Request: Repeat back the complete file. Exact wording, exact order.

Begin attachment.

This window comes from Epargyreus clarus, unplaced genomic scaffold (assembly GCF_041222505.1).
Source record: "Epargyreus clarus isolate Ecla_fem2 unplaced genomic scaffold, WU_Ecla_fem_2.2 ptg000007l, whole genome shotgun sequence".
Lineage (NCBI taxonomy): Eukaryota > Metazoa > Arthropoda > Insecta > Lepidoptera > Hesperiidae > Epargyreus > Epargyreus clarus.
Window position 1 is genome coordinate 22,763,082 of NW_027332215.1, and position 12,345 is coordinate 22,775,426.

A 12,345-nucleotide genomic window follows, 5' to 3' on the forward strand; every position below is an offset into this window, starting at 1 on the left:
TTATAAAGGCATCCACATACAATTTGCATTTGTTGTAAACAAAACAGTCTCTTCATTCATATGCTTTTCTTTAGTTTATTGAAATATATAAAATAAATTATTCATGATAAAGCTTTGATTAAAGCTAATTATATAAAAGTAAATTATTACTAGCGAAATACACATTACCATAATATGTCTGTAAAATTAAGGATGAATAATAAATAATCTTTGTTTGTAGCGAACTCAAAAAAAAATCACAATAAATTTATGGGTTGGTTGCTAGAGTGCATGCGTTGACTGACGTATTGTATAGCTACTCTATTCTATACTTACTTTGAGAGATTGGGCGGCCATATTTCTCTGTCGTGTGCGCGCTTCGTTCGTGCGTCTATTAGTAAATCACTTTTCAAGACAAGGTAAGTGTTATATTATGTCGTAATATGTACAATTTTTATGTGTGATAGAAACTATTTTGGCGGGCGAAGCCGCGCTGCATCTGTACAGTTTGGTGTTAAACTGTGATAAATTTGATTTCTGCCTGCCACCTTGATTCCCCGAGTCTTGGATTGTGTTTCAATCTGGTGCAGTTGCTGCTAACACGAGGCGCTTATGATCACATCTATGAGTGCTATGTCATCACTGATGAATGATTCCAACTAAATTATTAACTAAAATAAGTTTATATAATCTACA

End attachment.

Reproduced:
This window comes from Epargyreus clarus, unplaced genomic scaffold (assembly GCF_041222505.1).
Source record: "Epargyreus clarus isolate Ecla_fem2 unplaced genomic scaffold, WU_Ecla_fem_2.2 ptg000007l, whole genome shotgun sequence".
Lineage (NCBI taxonomy): Eukaryota > Metazoa > Arthropoda > Insecta > Lepidoptera > Hesperiidae > Epargyreus > Epargyreus clarus.
Window position 1 is genome coordinate 22,763,082 of NW_027332215.1, and position 12,345 is coordinate 22,775,426.

A 12,345-nucleotide genomic window follows, 5' to 3' on the forward strand; every position below is an offset into this window, starting at 1 on the left:
TTATAAAGGCATCCACATACAATTTGCATTTGTTGTAAACAAAACAGTCTCTTCATTCATATGCTTTTCTTTAGTTTATTGAAATATATAAAATAAATTATTCATGATAAAGCTTTGATTAAAGCTAATTATATAAAAGTAAATTATTACTAGCGAAATACACATTACCATAATATGTCTGTAAAATTAAGGATGAATAATAAATAATCTTTGTTTGTAGCGAACTCAAAAAAAAATCACAATAAATTTATGGGTTGGTTGCTAGAGTGCATGCGTTGACTGACGTATTGTATAGCTACTCTATTCTATACTTACTTTGAGAGATTGGGCGGCCATATTTCTCTGTCGTGTGCGCGCTTCGTTCGTGCGTCTATTAGTAAATCACTTTTCAAGACAAGGTAAGTGTTATATTATGTCGTAATATGTACAATTTTTATGTGTGATAGAAACTATTTTGGCGGGCGAAGCCGCGCTGCATCTGTACAGTTTGGTGTTAAACTGTGATAAATTTGATTTCTGCCTGCCACCTTGATTCCCCGAGTCTTGGATTGTGTTTCAATCTGGTGCAGTTGCTGCTAACACGAGGCGCTTATGATCACATCTATGAGTGCTATGTCATCACTGATGAATGATTCCAACTAAATTATTAACTAAAATAAGTTTATATAATCTACA